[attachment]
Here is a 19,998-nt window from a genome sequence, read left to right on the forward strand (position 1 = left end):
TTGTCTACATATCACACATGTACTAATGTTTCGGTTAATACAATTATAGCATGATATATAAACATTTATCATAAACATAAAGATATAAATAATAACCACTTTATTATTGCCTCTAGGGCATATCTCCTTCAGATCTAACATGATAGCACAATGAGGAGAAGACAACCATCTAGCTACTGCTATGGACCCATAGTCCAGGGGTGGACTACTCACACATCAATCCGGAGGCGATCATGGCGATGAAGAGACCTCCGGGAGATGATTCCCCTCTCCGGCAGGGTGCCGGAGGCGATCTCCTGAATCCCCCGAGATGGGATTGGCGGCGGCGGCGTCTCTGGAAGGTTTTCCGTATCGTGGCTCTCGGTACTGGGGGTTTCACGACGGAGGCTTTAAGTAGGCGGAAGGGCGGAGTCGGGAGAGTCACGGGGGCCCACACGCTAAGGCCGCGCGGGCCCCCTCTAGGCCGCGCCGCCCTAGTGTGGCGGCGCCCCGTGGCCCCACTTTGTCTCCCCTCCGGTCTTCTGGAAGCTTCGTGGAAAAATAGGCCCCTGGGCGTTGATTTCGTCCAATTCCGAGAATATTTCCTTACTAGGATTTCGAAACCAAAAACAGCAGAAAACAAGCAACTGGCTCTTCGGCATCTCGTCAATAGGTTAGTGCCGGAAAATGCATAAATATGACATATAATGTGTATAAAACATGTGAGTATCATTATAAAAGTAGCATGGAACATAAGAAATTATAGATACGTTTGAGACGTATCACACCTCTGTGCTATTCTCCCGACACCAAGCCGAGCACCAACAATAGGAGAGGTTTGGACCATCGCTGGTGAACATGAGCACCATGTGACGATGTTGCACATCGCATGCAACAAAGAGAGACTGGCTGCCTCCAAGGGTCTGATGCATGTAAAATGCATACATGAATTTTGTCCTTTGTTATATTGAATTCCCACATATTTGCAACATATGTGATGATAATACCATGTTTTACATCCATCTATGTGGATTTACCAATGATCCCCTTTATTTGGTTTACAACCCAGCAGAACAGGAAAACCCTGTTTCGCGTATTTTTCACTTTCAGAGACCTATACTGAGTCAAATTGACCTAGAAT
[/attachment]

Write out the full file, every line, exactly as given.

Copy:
Here is a 19,998-nt window from a genome sequence, read left to right on the forward strand (position 1 = left end):
TTGTCTACATATCACACATGTACTAATGTTTCGGTTAATACAATTATAGCATGATATATAAACATTTATCATAAACATAAAGATATAAATAATAACCACTTTATTATTGCCTCTAGGGCATATCTCCTTCAGATCTAACATGATAGCACAATGAGGAGAAGACAACCATCTAGCTACTGCTATGGACCCATAGTCCAGGGGTGGACTACTCACACATCAATCCGGAGGCGATCATGGCGATGAAGAGACCTCCGGGAGATGATTCCCCTCTCCGGCAGGGTGCCGGAGGCGATCTCCTGAATCCCCCGAGATGGGATTGGCGGCGGCGGCGTCTCTGGAAGGTTTTCCGTATCGTGGCTCTCGGTACTGGGGGTTTCACGACGGAGGCTTTAAGTAGGCGGAAGGGCGGAGTCGGGAGAGTCACGGGGGCCCACACGCTAAGGCCGCGCGGGCCCCCTCTAGGCCGCGCCGCCCTAGTGTGGCGGCGCCCCGTGGCCCCACTTTGTCTCCCCTCCGGTCTTCTGGAAGCTTCGTGGAAAAATAGGCCCCTGGGCGTTGATTTCGTCCAATTCCGAGAATATTTCCTTACTAGGATTTCGAAACCAAAAACAGCAGAAAACAAGCAACTGGCTCTTCGGCATCTCGTCAATAGGTTAGTGCCGGAAAATGCATAAATATGACATATAATGTGTATAAAACATGTGAGTATCATTATAAAAGTAGCATGGAACATAAGAAATTATAGATACGTTTGAGACGTATCACACCTCTGTGCTATTCTCCCGACACCAAGCCGAGCACCAACAATAGGAGAGGTTTGGACCATCGCTGGTGAACATGAGCACCATGTGACGATGTTGCACATCGCATGCAACAAAGAGAGACTGGCTGCCTCCAAGGGTCTGATGCATGTAAAATGCATACATGAATTTTGTCCTTTGTTATATTGAATTCCCACATATTTGCAACATATGTGATGATAATACCATGTTTTACATCCATCTATGTGGATTTACCAATGATCCCCTTTATTTGGTTTACAACCCAGCAGAACAGGAAAACCCTGTTTCGCGTATTTTTCACTTTCAGAGACCTATACTGAGTCAAATTGACCTAGAAT